Small brewers should stop complaining about the challenges they face in the beverage market and get better at exploiting their advantages, according to marketer Rob Ruminski.
In a punchy blog post, Ruminski, of Melbourne agency The Post Project – which produces video creative for clients including small brewers – said they would be best to avoid buying into the ongoing mainstream media narrative about the beverage industry.
“Whether it’s private label wine brands pushing independents off shelves, or coverage of the ACCC’s investigations into tap contracts, or a look at the home brand beer labels designed to emulate craft beers, the overriding message is one of siege,” he said.
“The big boys are on the attack, doing everything they can to piggyback off the efforts of hard-working independent producers, or lock them out altogether, and confuse punters in the process.”
Ruminski said that while it’s important for producers to continue their fight against these impediments, they also need to “find ways to survive and thrive under current conditions” – which starts with lifting their game on marketing.
“There is way too much apathy in the craft beverage world when it comes to marketing, and if small producers are going to survive, they need to pull their pants up and understand that marketing isn’t a chore. It is central to their survival,” he said.
“And yeah, this means time, and resources, and money. But more than anything, it means giving a shit, and getting away from the mindset that all you have to do is produce a better product, and leaving the rest to take care of itself.”
Ruminski said few craft beverage producers get beyond a very rudimentary approach to getting their products ranged and ensuring that sales will follow.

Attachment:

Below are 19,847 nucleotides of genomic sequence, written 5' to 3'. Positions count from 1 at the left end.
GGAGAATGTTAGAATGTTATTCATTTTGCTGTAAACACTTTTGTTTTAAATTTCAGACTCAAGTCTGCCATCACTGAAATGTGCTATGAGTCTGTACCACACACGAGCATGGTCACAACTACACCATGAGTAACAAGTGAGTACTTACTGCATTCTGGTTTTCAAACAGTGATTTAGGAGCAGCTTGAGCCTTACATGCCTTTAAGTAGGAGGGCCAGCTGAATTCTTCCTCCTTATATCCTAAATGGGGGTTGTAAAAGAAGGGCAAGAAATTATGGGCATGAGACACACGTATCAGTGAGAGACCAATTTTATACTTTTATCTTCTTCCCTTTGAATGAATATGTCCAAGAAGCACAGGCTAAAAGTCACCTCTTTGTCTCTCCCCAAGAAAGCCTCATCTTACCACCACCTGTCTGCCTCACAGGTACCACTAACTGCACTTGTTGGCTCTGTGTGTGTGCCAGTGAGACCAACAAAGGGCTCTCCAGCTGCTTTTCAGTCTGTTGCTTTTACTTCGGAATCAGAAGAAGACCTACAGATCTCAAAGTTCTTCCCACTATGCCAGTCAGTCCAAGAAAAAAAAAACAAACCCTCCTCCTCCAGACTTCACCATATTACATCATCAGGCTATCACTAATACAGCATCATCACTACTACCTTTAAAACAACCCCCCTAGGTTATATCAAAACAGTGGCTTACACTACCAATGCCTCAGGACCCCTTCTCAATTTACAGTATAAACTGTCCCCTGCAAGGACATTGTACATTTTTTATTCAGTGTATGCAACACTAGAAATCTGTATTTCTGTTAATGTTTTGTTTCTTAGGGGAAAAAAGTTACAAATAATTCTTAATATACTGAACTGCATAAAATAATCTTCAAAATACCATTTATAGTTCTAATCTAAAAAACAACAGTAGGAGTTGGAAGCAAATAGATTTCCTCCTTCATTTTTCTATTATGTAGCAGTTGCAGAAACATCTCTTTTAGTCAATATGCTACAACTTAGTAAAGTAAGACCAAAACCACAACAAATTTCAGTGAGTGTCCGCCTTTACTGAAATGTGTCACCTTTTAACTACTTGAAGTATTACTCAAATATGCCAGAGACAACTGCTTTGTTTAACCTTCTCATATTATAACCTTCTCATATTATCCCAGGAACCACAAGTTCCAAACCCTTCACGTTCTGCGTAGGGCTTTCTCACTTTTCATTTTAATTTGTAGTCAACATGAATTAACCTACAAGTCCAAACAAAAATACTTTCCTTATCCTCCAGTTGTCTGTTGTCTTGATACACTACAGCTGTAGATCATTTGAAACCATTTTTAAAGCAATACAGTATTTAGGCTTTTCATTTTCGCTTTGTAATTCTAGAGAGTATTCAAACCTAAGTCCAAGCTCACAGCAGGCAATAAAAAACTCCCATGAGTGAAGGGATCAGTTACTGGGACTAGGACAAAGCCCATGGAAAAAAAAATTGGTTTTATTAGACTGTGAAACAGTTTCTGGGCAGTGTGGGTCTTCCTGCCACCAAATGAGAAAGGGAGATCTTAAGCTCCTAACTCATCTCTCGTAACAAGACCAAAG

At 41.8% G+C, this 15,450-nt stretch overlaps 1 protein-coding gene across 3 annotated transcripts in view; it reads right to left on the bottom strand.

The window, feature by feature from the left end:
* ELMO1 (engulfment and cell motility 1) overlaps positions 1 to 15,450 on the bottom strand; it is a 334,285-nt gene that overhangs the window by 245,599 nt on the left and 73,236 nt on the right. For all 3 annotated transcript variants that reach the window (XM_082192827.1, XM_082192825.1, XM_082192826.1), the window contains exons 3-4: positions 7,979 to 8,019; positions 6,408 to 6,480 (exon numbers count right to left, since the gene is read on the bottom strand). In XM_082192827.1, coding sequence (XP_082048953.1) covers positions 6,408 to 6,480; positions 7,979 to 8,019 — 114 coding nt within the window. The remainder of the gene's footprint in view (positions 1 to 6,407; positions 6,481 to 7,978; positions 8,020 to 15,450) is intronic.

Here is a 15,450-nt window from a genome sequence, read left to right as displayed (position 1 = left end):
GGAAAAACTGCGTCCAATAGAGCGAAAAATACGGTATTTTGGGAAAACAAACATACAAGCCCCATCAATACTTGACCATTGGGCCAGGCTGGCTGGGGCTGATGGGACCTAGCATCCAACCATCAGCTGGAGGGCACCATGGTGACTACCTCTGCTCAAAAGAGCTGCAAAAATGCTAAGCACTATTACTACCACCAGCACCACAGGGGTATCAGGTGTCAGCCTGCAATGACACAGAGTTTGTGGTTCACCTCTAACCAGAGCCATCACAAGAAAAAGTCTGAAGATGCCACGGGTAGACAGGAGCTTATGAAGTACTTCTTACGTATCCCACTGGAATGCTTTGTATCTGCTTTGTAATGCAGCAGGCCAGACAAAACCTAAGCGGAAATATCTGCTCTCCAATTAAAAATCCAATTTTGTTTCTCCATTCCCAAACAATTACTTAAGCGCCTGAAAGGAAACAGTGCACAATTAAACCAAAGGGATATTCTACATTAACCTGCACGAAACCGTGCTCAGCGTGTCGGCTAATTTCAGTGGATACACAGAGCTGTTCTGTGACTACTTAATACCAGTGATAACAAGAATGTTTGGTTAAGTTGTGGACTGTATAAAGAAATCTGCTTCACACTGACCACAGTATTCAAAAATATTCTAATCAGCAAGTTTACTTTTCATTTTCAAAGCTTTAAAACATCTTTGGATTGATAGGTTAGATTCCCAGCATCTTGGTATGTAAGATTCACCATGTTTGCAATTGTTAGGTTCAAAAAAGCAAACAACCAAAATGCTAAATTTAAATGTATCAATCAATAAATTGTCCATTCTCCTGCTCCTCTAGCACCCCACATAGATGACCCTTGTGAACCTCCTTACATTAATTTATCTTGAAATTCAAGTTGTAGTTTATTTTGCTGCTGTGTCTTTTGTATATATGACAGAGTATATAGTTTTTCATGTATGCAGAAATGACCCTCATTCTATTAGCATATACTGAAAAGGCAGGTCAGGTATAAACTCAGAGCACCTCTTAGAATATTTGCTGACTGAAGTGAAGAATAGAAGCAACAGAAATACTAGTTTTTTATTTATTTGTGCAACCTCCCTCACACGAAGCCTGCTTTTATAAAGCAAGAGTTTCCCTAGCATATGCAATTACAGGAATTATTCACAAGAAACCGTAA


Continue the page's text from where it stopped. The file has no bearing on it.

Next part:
“It becomes the job of the venue or the bottleshop to hand-sell the beverage to consumers,” he said.
“Throw in a tasting or event here and there, the odd sponsorship or partnership, and maybe some halfassed social media, and you’ve got the sum total marketing strategy for most craft beverage producers in Australia.”
He said the only weapon small producers have at their disposal that the major players don’t is the unique story behind their brand.
“You can wait for the government to come in and fix things, you can hope that the big boys suddenly develop a conscience, you can keep telling yourself that your only real job is to make great booze and that everything else is bullshit and noise,” said Ruminski.
“Or you can use the most powerful tool at your disposal — the story behind what you make, and why — to start building a bond with customers.
“You can make it so that they know where to get the good stuff, and understand the difference between fake brands and the genuine article once they get to the pub or to the shop,” he said.
“This job belongs first and foremost to you, and then to professionals who put as much care into their work as you put into yours.
“And contrary to popular opinion, there are good professionals out there, who will care as much about your story as you do.
“And we like working with people who have a real story to tell, who are doing something genuine,” he said.
“When you’re ready, we’ll be here to help.”
A recovering journalist and a refugee from the film and music industries, Rob Ruminski is a writer and video producer for The Post Project in Melbourne.
You can read his full blog post here.